“They lie in the bunk back to front, Max with Jacob behind him, listening to the noises of the sleeping and the sick. It’s hard to fall asleep with the racket and the stench raised by so many collapsing lives—the gasping and the coughing, the scrambling of some individual to the edge of the bunk where he can spill the little contents of his digestive tract onto the floor from one uncontrollable orifice or another—but the alternative is worse, for silence is death.”
The Rosens are not without options or opportunities, however, to help alleviate—in whatever limited way--their own suppression and to keep them from the periodic round-ups for the gas chamber. In part to get Max needed medical attention for an injury, Jacob is able, from a post as the camp’s new barber for the SS elite, to parlay Eidel’s artistic talent for her stint as portrait painter for the deputy commandant’s family. Even Lydia is part and parcel of such reciprocating machinations, though her posthumous role is represented by her mother’s striking painting of her, undertaken in better days but seized from the family upon internment.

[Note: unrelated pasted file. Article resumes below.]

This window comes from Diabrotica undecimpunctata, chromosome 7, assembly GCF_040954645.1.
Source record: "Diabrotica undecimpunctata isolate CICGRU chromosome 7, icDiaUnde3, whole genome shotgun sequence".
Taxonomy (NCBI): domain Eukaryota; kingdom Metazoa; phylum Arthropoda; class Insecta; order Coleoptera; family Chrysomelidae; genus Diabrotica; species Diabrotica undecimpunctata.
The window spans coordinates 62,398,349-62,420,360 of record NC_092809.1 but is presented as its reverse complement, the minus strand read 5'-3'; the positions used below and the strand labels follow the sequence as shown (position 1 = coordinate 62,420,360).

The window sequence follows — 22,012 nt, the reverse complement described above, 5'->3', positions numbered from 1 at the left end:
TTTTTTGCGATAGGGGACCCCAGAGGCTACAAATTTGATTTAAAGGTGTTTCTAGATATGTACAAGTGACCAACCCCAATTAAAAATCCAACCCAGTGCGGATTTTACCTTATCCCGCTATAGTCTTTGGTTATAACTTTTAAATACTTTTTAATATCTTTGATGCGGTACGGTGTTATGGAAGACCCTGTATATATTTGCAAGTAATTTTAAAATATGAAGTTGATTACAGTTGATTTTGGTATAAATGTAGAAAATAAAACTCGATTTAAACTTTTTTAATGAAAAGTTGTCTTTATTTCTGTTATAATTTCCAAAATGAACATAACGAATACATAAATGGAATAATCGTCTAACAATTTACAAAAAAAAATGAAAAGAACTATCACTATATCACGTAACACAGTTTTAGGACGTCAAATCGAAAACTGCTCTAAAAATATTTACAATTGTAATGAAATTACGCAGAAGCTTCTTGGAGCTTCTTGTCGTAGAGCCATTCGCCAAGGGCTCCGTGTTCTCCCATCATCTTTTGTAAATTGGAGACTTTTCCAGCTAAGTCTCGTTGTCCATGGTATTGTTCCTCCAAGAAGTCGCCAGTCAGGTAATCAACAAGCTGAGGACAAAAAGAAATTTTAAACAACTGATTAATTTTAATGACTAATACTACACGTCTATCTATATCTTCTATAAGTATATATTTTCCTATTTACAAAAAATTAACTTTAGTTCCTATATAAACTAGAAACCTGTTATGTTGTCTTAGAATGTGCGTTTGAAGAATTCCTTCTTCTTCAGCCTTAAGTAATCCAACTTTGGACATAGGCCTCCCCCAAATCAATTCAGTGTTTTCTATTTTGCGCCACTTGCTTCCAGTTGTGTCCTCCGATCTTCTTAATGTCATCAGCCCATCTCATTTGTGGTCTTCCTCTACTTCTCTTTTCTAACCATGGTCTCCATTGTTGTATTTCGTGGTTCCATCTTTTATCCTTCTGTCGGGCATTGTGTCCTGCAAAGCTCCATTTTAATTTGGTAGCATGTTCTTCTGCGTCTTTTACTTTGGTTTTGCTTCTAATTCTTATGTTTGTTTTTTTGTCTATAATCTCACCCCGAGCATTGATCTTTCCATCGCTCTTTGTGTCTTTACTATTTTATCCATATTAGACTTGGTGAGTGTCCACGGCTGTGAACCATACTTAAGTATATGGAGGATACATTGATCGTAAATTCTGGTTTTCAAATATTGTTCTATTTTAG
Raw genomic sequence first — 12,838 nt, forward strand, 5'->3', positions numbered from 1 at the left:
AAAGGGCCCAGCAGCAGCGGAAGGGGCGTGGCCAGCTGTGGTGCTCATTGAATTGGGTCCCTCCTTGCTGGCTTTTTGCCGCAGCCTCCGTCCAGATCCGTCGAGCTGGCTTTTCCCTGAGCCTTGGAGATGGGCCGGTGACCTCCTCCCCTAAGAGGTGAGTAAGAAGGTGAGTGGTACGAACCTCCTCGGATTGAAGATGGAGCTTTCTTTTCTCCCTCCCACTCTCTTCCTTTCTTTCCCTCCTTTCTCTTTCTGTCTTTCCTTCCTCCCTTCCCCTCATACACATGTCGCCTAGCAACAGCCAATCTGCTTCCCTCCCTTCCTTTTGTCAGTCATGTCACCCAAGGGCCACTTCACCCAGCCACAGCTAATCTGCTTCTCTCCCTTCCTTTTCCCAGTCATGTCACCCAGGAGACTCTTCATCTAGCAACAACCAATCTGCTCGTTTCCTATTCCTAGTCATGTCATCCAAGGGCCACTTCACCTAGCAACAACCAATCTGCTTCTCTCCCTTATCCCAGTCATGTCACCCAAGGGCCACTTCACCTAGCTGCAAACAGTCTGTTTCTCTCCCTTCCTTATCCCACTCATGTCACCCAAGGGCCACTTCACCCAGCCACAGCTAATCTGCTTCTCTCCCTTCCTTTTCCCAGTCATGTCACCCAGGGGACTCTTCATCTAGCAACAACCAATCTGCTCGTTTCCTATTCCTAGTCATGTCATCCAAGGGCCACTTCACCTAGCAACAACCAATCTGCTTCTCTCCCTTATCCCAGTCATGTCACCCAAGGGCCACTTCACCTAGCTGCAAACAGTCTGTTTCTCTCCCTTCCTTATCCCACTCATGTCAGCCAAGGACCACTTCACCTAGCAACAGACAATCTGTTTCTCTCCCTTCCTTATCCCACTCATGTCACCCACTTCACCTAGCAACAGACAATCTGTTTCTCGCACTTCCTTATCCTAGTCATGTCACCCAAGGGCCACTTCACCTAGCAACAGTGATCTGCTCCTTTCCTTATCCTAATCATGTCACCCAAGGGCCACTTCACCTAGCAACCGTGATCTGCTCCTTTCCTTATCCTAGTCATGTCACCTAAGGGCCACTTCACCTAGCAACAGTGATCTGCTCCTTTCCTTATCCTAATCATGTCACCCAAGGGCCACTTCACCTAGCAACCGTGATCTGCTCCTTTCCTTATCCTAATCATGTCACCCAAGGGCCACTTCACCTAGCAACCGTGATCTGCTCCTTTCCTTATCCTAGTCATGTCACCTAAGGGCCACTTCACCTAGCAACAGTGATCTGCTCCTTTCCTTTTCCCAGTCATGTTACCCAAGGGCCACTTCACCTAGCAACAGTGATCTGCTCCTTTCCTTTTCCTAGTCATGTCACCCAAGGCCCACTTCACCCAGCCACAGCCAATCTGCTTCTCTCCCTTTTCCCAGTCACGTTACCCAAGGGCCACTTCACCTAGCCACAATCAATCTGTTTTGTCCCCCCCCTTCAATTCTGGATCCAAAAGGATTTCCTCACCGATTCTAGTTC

Indeed, the painting itself, for a time hanging in the deputy commandment’s home—while he hasn’t the least suspicion that its subject is a Jew--is a key element in setting in motion a series of dramatic events so far-reaching that the saga must be extended via the book's interspersed chapters devoted to a modern-day Max, a much older and worldly-wiser survivor and celebrated painter, preparing to be honored with a retrospective at the National Gallery in Washington. For the time being, however, he’s “just a broken boy with a badly-healed leg and an empty belly and a stolen past, making his way toward a future that he couldn’t imagine.”
Clinch’s masterful and rich craftsmanship not only assures a cohesive narrative that convincingly sustains such a sweeping storyline. It also allows him to ambitiously expand his thematic horizons in allowing for the promulgation that art does not exist in a vacuum; there is no such thing as art for art’s sake in the midst of crimes against humanity that sees, at best, that “For every beautiful work of art, an equal and opposite atrocity.”